Victoria wrote a book, 15 Minutes of Play, which gives lots more inspiration for using her made fabric idea. This book has been on my wish list for a while now, but her sew blog also provides plenty of ways to work with made fabric. I find that it’s so much fun to make that I usually extend this playtime for more than just 15 minutes and make a few blocks, but you can complete one in just a quarter of an hour.

Sew Blog Inspiration

Finish one block in 15 minutes or work on 4 for an hour. I’ll use my square ruler to trim these.

I have a few ideas of my own for what to do with made fabric, too, and I’ll share some of them with you now:

Besides cutting it into blocks and making quilts, I plan to make different sizes of lined bags (with drawstrings) from them, to use as quilt and gift bags. I already made a lotus bag from a twelve-inch square—I’m sorry to say that I gave it away without snapping a picture. I might use several squares and make this kind of kinchaku bag.

I’ll also make a journal cover from some of my made fabric. I might even use the tiniest scraps to make small made fabric circles to cover Mason jar lids when I make bath salts or other gifts to give in a jar. And I think that a made fabric patchwork bear or bunny would be a ton of fun to create.

I bet you will come up with lots of ideas, too; this is such a fun thing to do that, like me, you might like to spend even more than 15 minutes each day playing with patchwork and scraps.

Scatterbrain quilts

You can incorporate both made fabric and leftover or UFO blocks in the fun quilts that Felice Regina calls scatterbrains. She says that she dislikes making the same block over and over, so she combines different blocks to make these gorgeous but informal sampler quilts. Check out Felice’s inspirational Scatterbrain quilts on her blog.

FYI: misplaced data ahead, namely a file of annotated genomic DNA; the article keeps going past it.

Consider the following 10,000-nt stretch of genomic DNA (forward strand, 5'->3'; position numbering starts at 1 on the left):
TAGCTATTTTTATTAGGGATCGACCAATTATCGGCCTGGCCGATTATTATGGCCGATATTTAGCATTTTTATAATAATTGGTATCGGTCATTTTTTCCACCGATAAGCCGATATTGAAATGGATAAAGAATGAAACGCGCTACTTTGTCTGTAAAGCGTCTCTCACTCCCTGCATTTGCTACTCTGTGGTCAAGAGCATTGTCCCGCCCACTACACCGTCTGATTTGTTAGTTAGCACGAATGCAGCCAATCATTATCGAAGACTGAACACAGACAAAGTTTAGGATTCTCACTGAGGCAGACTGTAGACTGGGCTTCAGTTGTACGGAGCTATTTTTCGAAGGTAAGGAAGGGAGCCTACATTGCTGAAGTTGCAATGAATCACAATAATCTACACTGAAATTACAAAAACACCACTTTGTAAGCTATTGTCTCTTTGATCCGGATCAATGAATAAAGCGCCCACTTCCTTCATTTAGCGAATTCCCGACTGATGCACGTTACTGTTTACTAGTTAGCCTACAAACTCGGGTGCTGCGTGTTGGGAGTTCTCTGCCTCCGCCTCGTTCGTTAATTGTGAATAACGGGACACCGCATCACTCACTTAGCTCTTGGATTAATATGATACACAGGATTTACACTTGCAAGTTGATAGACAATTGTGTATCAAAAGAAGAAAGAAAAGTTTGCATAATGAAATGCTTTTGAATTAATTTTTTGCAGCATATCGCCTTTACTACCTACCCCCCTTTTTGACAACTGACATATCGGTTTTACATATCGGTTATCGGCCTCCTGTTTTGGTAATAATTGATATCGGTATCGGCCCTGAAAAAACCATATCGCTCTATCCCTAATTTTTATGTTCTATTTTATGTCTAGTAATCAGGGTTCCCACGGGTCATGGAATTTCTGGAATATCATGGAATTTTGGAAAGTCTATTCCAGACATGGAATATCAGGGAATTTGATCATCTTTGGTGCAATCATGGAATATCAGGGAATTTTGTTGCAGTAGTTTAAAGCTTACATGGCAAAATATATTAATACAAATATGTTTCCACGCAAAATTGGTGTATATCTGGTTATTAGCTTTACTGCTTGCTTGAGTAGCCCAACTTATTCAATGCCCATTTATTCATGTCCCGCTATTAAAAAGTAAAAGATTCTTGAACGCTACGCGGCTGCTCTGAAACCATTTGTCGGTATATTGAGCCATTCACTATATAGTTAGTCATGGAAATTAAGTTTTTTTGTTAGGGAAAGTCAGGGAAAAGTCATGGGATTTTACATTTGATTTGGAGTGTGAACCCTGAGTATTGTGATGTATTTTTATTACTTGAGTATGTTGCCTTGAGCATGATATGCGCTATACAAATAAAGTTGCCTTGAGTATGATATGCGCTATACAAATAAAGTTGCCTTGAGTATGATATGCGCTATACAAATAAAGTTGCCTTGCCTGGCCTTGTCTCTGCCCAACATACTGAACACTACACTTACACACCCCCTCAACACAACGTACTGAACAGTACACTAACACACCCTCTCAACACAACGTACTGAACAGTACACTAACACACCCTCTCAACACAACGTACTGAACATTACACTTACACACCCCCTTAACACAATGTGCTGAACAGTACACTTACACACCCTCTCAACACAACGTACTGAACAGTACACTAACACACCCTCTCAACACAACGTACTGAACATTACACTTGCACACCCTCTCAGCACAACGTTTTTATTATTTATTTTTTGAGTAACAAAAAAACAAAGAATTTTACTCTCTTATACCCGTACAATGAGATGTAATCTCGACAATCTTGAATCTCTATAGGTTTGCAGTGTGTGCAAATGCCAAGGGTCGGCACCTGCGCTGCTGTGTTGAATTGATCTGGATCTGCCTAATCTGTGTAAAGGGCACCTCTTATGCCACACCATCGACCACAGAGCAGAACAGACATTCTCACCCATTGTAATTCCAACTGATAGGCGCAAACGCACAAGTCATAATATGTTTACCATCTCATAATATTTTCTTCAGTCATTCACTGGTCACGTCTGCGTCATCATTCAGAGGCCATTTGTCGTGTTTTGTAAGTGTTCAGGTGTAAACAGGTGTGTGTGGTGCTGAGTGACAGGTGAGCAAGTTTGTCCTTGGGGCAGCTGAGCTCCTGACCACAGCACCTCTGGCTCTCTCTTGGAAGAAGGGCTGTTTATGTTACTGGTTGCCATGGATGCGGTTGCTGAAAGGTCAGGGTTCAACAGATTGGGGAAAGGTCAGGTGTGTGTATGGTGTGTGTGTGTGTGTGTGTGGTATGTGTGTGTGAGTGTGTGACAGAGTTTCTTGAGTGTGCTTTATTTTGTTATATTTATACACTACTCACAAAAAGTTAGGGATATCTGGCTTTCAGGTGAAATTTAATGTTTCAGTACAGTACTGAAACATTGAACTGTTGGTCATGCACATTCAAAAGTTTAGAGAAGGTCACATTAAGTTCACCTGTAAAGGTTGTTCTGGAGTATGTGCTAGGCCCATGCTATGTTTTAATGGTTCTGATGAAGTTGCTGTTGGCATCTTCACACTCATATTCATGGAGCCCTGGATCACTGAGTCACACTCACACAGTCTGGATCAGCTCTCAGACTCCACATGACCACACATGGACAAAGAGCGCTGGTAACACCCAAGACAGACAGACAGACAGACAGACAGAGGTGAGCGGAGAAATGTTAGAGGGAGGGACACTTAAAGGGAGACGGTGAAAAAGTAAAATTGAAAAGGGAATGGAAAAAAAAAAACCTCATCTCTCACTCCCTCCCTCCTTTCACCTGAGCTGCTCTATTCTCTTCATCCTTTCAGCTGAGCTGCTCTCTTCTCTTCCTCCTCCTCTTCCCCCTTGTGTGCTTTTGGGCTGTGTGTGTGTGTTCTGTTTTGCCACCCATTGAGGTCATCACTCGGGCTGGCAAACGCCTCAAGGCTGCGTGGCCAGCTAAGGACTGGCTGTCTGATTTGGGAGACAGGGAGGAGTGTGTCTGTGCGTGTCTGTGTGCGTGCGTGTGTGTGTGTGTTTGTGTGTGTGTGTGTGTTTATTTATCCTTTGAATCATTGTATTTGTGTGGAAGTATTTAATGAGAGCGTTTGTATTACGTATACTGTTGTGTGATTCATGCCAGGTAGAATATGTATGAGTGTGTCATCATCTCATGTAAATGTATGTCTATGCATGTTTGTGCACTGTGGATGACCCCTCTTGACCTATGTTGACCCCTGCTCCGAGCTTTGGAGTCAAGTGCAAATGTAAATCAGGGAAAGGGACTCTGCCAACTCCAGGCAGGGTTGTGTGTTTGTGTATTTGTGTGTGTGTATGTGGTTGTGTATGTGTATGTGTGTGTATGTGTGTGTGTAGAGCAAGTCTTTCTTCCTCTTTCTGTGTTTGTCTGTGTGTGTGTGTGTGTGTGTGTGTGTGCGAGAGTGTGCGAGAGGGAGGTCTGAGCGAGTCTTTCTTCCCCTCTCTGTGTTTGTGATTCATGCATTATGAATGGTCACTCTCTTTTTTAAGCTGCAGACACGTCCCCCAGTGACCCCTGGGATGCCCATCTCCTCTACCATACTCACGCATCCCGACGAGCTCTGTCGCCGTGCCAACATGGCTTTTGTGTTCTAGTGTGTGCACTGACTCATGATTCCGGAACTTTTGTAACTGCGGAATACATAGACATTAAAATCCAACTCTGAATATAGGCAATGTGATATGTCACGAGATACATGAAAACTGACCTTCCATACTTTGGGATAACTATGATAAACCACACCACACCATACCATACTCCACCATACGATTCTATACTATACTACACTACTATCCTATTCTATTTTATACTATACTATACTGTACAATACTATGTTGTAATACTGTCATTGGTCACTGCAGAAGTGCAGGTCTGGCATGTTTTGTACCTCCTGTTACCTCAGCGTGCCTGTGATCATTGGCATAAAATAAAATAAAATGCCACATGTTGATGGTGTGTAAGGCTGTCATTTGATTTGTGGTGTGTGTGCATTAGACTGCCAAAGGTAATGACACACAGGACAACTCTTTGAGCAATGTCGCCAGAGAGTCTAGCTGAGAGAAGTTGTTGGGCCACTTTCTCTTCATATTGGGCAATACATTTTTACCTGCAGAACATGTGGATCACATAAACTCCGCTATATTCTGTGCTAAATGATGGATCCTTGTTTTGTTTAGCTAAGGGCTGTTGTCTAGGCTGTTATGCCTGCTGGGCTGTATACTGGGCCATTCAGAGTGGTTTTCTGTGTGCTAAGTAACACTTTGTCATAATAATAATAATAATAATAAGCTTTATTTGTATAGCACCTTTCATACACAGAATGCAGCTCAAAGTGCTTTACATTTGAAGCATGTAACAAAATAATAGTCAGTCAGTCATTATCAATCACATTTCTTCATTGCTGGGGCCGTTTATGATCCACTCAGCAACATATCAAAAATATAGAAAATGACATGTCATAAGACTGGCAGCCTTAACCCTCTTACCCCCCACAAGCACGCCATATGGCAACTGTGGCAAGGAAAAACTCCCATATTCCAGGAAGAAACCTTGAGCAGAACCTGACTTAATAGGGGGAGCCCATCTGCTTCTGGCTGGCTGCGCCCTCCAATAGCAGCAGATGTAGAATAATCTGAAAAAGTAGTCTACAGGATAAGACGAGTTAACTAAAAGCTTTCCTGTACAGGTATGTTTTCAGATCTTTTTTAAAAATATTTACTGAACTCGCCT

Whether you have a few random or leftover blocks taking up space in your sewing drawer, or a few blocks that you’d love to try without committing to making a whole quilt of them, you might like to make one of these fun quilts, too. I think all quilters will love to make at least one of these. I’ve just gotten started on my first one; if you’ll like to see photos of this when it’s complete, visit me at Sewing and Growing.

That’s all folks!

Thanks for reading this blog. Please follow us elsewhere for more info and inspiration, and shop SewingMachinesPlus.com for all your sewing machine and supply needs. Happy sewing!

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Life Lessons for a Life Skills Class

When I was younger, I had a thing for books. Somewhere along the way, though, two things happened. One, I kept hearing from other people that it basically wasn’t normal to like to read, but what might have been a bigger issue was the second thing that happened.